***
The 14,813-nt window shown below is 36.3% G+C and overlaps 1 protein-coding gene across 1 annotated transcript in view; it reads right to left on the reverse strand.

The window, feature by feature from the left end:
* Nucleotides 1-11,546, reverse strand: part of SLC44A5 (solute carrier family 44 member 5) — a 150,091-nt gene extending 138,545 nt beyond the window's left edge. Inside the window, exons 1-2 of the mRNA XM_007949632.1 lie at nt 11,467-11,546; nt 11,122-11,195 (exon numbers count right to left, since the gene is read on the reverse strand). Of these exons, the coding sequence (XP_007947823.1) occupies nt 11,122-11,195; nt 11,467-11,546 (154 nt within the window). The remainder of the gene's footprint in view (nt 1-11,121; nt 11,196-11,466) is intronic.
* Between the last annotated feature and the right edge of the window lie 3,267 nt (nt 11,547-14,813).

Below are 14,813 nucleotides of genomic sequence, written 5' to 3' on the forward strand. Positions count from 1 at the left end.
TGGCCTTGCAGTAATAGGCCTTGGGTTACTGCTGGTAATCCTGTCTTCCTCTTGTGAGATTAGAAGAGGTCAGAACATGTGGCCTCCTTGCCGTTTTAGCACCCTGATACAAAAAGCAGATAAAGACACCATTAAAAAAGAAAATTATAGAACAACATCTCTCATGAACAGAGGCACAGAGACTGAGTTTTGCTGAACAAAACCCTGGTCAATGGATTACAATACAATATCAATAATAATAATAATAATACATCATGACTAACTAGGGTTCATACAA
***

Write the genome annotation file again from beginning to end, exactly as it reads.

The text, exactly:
The 14,813-nt window shown below is 36.3% G+C and overlaps 1 protein-coding gene across 1 annotated transcript in view; it reads right to left on the reverse strand.

The window, feature by feature from the left end:
* Nucleotides 1-11,546, reverse strand: part of SLC44A5 (solute carrier family 44 member 5) — a 150,091-nt gene extending 138,545 nt beyond the window's left edge. Inside the window, exons 1-2 of the mRNA XM_007949632.1 lie at nt 11,467-11,546; nt 11,122-11,195 (exon numbers count right to left, since the gene is read on the reverse strand). Of these exons, the coding sequence (XP_007947823.1) occupies nt 11,122-11,195; nt 11,467-11,546 (154 nt within the window). The remainder of the gene's footprint in view (nt 1-11,121; nt 11,196-11,466) is intronic.
* Between the last annotated feature and the right edge of the window lie 3,267 nt (nt 11,547-14,813).

Below are 14,813 nucleotides of genomic sequence, written 5' to 3' on the forward strand. Positions count from 1 at the left end.
TGGCCTTGCAGTAATAGGCCTTGGGTTACTGCTGGTAATCCTGTCTTCCTCTTGTGAGATTAGAAGAGGTCAGAACATGTGGCCTCCTTGCCGTTTTAGCACCCTGATACAAAAAGCAGATAAAGACACCATTAAAAAAGAAAATTATAGAACAACATCTCTCATGAACAGAGGCACAGAGACTGAGTTTTGCTGAACAAAACCCTGGTCAATGGATTACAATACAATATCAATAATAATAATAATAATACATCATGACTAACTAGGGTTCATACAA